A ruskansie by any other name

A state-sanctioned nap can happen at any time, not just siesta time. (David Gray/Reuters)

A state-sanctioned nap can happen at any time, not just siesta time. (David Gray/Reuters)

EYES WIDE SHUT

Countries that hug the Mediterranean, such as Spain, Italy and Greece, or those in Latin America like Brazil or Colombia, are well-known for their post-lunch kips. In Spanish-influenced countries, they’re called siestas. In Italy, locals call it riposo.
On the other side of the world, in China, workers cradle their heads in their arms and sleep at their desks.

But here in South Africa, we have a different term for an often involuntary nap: it’s called load-shedding. Eskom is doing its bit to get South Africa sleeping again.

Working remotely from home in Cape Town this week, a city already known for its almost horizontal laid-back attitude, I fell victim to government-issued narcolepsy.

Just as I was readying myself to tuck into delivering hard-hitting journalism, the sandman known as Eskom visited my neighbourhood.

Being the proud procrastinator-in-chief I am, I was not prepared. I had no power banks or charged laptops. I couldn’t watch television and with the washing machine and other appliances temporarily out of commission, I had sufficient excuse to tell my wife I couldn’t do household chores.

“I can use the time to catch up on some reading,” I thought to myself. But then a yawn, and then another, and then a big yaaaaawn overpowered me. The spirit of Brian “Morpheus” Molefe had come to take me.

And what a lekker tiep it was. A revolutionary rapid eye movement. This young lion snored. Drool dripped down slowly like bad neoliberal, free-market trickle-down economics. My diaphragm pushed my belly up and down as if it was the volatile rand. Afterwards, I stretched like a South African consumer trying to make his or her salary last all the way to month-end.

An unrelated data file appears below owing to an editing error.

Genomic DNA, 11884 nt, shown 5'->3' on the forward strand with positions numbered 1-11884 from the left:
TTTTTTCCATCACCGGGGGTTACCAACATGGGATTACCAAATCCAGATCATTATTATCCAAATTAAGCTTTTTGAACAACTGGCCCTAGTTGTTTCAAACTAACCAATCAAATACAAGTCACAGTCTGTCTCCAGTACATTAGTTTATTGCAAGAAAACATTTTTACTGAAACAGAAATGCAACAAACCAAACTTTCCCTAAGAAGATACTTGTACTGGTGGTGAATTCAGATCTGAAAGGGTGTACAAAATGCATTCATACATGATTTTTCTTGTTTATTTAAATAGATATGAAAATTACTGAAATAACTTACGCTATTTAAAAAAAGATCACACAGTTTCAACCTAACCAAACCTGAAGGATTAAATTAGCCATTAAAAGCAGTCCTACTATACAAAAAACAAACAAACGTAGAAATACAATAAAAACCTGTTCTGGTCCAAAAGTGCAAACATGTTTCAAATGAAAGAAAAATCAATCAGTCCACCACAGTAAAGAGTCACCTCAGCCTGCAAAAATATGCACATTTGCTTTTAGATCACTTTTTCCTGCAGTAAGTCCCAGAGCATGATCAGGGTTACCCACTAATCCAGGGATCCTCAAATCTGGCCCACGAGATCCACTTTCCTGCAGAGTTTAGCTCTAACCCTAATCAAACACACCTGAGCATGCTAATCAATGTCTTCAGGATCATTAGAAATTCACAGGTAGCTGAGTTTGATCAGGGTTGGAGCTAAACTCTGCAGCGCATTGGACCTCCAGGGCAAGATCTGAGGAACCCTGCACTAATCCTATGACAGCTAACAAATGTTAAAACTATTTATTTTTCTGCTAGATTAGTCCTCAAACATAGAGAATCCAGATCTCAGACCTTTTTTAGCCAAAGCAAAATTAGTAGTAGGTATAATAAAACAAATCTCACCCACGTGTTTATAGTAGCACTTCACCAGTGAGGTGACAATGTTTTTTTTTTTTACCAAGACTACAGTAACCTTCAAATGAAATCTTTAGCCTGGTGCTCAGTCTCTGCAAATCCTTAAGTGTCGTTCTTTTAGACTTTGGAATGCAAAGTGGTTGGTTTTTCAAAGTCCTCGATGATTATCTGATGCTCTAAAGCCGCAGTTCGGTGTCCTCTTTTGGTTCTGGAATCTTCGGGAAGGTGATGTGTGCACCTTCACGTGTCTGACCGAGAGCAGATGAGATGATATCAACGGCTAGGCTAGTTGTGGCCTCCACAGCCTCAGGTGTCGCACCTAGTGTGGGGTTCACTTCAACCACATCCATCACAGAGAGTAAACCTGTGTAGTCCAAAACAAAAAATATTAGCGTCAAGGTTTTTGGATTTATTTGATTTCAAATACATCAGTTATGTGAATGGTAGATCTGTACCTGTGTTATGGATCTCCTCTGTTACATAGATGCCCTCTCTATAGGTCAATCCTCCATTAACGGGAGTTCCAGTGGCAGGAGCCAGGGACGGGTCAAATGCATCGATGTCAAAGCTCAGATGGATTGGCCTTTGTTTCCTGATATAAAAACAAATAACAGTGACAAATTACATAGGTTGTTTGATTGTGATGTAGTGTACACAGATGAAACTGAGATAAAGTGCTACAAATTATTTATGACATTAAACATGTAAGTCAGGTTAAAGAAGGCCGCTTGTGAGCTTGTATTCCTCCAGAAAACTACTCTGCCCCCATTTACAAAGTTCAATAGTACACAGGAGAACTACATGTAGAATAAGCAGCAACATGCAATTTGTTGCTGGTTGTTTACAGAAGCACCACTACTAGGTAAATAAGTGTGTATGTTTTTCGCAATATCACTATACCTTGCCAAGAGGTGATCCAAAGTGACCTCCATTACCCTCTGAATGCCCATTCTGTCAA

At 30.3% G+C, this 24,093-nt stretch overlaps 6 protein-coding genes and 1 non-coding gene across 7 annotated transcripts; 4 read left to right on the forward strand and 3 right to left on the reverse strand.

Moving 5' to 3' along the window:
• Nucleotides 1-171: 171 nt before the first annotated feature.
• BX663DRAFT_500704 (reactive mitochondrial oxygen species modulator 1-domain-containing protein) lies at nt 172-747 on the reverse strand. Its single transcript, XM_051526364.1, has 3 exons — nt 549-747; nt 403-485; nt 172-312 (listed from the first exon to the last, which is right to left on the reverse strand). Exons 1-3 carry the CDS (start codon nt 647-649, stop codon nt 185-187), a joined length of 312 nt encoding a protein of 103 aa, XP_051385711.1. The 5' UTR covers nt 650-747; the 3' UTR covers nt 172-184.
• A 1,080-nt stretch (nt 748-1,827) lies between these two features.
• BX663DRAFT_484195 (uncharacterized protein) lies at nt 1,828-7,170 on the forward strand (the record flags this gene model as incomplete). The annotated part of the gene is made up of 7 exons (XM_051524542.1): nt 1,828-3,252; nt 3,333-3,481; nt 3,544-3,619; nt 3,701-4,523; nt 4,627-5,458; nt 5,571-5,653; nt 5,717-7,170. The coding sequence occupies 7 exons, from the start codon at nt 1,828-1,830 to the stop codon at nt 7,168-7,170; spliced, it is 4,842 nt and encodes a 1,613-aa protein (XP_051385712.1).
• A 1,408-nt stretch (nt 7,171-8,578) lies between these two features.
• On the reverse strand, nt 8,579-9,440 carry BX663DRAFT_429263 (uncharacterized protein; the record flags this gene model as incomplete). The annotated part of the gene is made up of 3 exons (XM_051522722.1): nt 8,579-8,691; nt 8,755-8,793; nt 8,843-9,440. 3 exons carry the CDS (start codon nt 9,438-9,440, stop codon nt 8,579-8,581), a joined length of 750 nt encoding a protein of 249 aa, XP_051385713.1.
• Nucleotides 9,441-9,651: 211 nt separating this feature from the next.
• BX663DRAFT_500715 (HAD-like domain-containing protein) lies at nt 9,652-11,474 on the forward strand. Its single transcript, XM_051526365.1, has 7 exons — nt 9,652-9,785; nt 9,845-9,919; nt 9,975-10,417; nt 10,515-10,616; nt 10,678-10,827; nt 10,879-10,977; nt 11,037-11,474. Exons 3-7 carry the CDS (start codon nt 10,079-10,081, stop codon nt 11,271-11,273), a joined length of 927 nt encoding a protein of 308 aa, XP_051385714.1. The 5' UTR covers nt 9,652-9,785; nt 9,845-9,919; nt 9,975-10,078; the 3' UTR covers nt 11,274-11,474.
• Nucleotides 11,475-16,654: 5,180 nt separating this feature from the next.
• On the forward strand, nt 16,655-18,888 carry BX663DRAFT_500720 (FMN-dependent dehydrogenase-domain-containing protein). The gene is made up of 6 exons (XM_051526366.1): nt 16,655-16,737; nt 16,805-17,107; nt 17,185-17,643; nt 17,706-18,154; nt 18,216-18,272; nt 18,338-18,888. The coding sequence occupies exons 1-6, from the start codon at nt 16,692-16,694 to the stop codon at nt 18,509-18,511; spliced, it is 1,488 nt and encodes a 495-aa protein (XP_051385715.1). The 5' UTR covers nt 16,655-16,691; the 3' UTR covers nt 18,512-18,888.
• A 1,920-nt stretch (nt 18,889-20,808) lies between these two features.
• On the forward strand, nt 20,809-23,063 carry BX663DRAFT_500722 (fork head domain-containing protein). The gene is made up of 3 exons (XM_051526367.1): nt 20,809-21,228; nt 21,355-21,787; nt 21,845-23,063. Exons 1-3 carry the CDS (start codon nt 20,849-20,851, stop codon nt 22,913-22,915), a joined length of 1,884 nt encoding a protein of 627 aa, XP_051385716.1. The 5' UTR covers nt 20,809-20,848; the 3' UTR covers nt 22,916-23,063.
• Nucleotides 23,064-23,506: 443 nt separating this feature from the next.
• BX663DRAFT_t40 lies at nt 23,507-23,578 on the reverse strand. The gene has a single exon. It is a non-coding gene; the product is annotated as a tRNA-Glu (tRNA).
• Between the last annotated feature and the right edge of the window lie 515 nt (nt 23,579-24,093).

The health benefits of an afternoon lala are well documented. Researchers say even a 15-minute snooze can increase cognitive performance and is better than an afternoon caffeine fix to get you through the mid-afternoon slump.

But although this is good news for mental rejuvenation, a 2015 United States National Institutes for Health research paper indicates it may not be good for your heart, because data has shown links between long afternoon naps and cardiovascular disease.

And so, like many things, the government giveth and it taketh away. Bad news for sleeping beauties like me — and the Rip van Winkles sitting in the National Assembly chamber for the State of the Nation address debate this week. Casting an eye from the media gallery over the House, several MPs were seen catching flies. Some were blatant. Head dropped back, mouth slightly agape. I could almost hear the guttural throat noises of a stifled snore.

Others were tactical. Elbow on folded knee with thumb and forefinger squeezing their glabella. That’s the piece of skin between your eyebrows. A moment of silent prayer or meditation is what we cat-nappers call it.

I don’t blame them. The debates ran on for hours and because members’ desks are made to be as comfortable as possible for hard-working legislators, a few moments to rest one’s eyes is understandable. Only to be stirred from their slumber by cries of “Order!” and applause from mostly opposition benches when one of their own finished their speech.

And whereas the bruising nine years of the Jacob Zuma presidency brought a liveliness to the national theatre of parliamentary politics, the docile days of Cyril Ramaphosa ushered in some much-needed “boring” but respectable politics. Some rest and respite from midday Cabinet reshuffles, and late-night press releases.

In Croatia’s Dalmatia region, they have a term for a midday doss. They call it fjaka. I propose South Africa expropriates the term without compensation and call it a fjakansie, a sleep holiday.

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